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1332 IL-6 Mediates a Switch in Free Fatty Acid Metabolism from the Liver to the Bone Marrow to Support HSC Expansion during Infection

Program: Oral and Poster Abstracts
Session: 506. Bone Marrow Microenvironment: Poster I
Hematology Disease Topics & Pathways:
Research, Fundamental Science, Bacterial, hematopoiesis, Diseases, Infectious Diseases, metabolism, Biological Processes
Saturday, December 9, 2023, 5:30 PM-7:30 PM

Katherine Hampton, MSc, BSc1*, Jayna J Mistry, PhD1, Rebecca S Maynard, MSc1*, Dominic Fowler-Shorten, BSc1*, Charlotte Hellmich, PhD, BSc, MBBChir1,2, Naiara Beraza, PhD3*, Kristian Bowles, MBBS, PhD1,2 and Stuart Rushworth, PhD1

1Norwich Medical School, University of East Anglia, Norwich, United Kingdom
2Norfolk and Norwich University Hospital, Norwich, United Kingdom
3Quadram Institute, Norwich, United Kingdom

The hematopoietic stem cell (HSC) pool is tightly controlled in both normal and stressed conditions. Under normal conditions, HSCs reside quiescently in their hypoxic niche with minimal mitochondrial activity, instead favouring glycolysis to meet their energy needs. During acute infection HSCs switch to oxidative phosphorylation over glycolysis due to increased energy requirements. This metabolic switch enables HSCs to expand and differentiate into downstream progenitors to increase the immune cell pool. We recently showed that fatty acid (FA) uptake and metabolism play a central role in providing HSCs with sufficient energy for their expansion during acute infection. However, how infection drives changes in available FAs for HSC expansion is not known. This study investigated the role of liver in regulating lipid availability for HSC expansion.

We have previously shown that circulating free fatty acids (FFAs) within the serum of mice increased in response to infection using both lipopolysaccharide (LPS) (6 hours) and S. Typhimurium (72 hours) models. This correlated with an expansion of bone marrow HSCs 16 hours after LPS and 72 hours after S. Typhimurium, confirmed using flow cytometry. To investigate real-time fatty-acid uptake by hematopoietic cells in response to infection, an in vivo transplant model was used. CD45.1 lineage negative, CD117-positive cells tagged with firefly luciferase (LK+FF) were transplanted into CD45.2 mice. After transplantation was confirmed, mice were injected with LPS for 16 hours. Mice were then subsequently injected with a luciferin molecule conjugated to a long-chain FFA (FFA-luc), which is visible via bioluminescent imaging if the FFA-luc is taken up into the transplanted LK+FF engrafted cells. Live animal imaging using this method confirmed that long-chain FFA is taken up by hematopoietic cells in response to LPS in vivo.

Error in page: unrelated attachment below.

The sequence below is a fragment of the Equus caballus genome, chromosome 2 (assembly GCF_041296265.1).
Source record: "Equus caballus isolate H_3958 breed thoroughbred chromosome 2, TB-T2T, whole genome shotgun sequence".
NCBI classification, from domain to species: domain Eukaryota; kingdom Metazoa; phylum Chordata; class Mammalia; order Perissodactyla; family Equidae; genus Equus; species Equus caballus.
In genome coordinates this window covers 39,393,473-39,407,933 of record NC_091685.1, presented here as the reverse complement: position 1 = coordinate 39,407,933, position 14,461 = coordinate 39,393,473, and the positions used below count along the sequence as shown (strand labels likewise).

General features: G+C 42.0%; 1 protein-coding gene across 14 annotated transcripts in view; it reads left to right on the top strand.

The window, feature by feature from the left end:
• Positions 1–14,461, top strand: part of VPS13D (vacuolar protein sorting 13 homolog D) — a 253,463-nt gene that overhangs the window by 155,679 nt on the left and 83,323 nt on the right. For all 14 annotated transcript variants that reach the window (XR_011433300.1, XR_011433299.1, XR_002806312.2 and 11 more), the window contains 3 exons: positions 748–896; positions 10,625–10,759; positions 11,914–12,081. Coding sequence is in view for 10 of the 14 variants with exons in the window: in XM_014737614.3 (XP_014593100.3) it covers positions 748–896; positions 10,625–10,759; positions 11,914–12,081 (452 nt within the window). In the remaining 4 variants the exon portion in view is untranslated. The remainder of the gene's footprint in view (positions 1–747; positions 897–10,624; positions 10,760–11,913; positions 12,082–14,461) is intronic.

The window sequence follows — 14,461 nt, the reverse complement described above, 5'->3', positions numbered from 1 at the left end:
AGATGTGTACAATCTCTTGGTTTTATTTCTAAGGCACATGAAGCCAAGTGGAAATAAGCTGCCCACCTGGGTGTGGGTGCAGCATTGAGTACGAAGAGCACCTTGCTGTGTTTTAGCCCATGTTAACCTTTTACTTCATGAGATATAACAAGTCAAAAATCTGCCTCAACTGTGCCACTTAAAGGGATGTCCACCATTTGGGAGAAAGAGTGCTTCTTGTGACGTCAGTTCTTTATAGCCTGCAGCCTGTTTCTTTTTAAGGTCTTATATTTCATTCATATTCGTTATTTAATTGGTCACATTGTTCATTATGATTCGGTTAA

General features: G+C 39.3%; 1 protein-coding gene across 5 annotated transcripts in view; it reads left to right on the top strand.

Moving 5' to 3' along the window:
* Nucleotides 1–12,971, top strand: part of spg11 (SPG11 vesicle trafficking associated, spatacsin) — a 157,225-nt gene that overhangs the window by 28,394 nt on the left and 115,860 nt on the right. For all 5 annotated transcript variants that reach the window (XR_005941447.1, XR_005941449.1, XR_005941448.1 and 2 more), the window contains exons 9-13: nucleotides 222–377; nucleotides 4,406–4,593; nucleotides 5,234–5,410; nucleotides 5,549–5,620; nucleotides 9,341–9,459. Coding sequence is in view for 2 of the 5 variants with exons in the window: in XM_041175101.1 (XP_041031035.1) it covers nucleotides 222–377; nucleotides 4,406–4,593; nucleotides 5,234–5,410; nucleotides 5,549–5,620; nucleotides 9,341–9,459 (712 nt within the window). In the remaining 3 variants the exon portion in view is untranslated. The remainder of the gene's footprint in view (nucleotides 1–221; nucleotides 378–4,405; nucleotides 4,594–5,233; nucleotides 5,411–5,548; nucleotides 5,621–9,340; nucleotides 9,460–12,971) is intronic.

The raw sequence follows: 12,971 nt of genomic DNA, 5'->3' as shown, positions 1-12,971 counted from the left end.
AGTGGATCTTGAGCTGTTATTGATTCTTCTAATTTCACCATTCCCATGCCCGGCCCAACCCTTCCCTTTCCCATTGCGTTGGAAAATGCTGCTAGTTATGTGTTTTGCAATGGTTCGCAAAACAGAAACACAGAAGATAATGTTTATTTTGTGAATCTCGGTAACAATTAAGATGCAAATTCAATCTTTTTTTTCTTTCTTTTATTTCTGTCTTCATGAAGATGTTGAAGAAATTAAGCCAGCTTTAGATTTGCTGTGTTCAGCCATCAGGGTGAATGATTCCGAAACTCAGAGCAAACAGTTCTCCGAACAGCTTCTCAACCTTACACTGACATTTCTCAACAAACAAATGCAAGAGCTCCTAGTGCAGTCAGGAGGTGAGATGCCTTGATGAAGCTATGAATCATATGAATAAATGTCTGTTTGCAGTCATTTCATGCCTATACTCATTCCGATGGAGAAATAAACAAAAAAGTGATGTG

As the liver is the master regulator of FA in the serum we isolated livers from control and LPS (6 hour) treated mice. RNAseq revealed down-regulation of genes involved in FA uptake and metabolism as well genes involved in ketogenesis and up-regulation in genes involved in glucose uptake. Further kinetic studies showed that FA uptake and metabolism genes were downregulated within 2 hours of LPS treatment. To understand if this was a direct LPS effect on hepatocytes which express the receptor for LPS (TLR4) or mediated through unknown factors, we isolated primary hepatocytes and treated them with LPS or media conditioned with serum from control or LPS treated mice. Only the media conditioned with serum from LPS treated mice downregulated genes associated with FA uptake and metabolism. To identify the factors driving this metabolic switch in hepatocytes, a cytokine array of serum from control or LPS treated mice (90 minutes) was performed. This proteome cytokine array revealed a significant upregulation of several cytokines and chemokines, including IL-6, TNFα and CXCL1 and CXCL2. Primary mouse hepatocytes were then treated with factors identified in the array for 2 and 4 hours. RT-qPCR confirmed that IL-6 downregulated FA uptake and metabolism genes in primary hepatocytes. To understand if this was a LPS specific response or induce by infection mice were treated with S. Typhimurium for various time points and livers extracted. RT-qPCR confirmed that S. Typhimurium treated mice down-regulated genes associated with FA uptake and metabolism.

To study the role of IL-6 in regulating liver FA metabolism in response to LPS, mice were treated with IL-6 neutralising antibody (MP5-20F3). Pre-treatment of mice with MP5-20F3 inhibited LPS induced downregulation of liver FA uptake and metabolic genes, which lead to reversing LPS-induced increase in serum FA.

In conclusion we have shown a role for IL-6 in switching fatty acid metabolism from the liver to the bone marrow to allow HSC expansion during infection.

Disclosures: No relevant conflicts of interest to declare.

*signifies non-member of ASH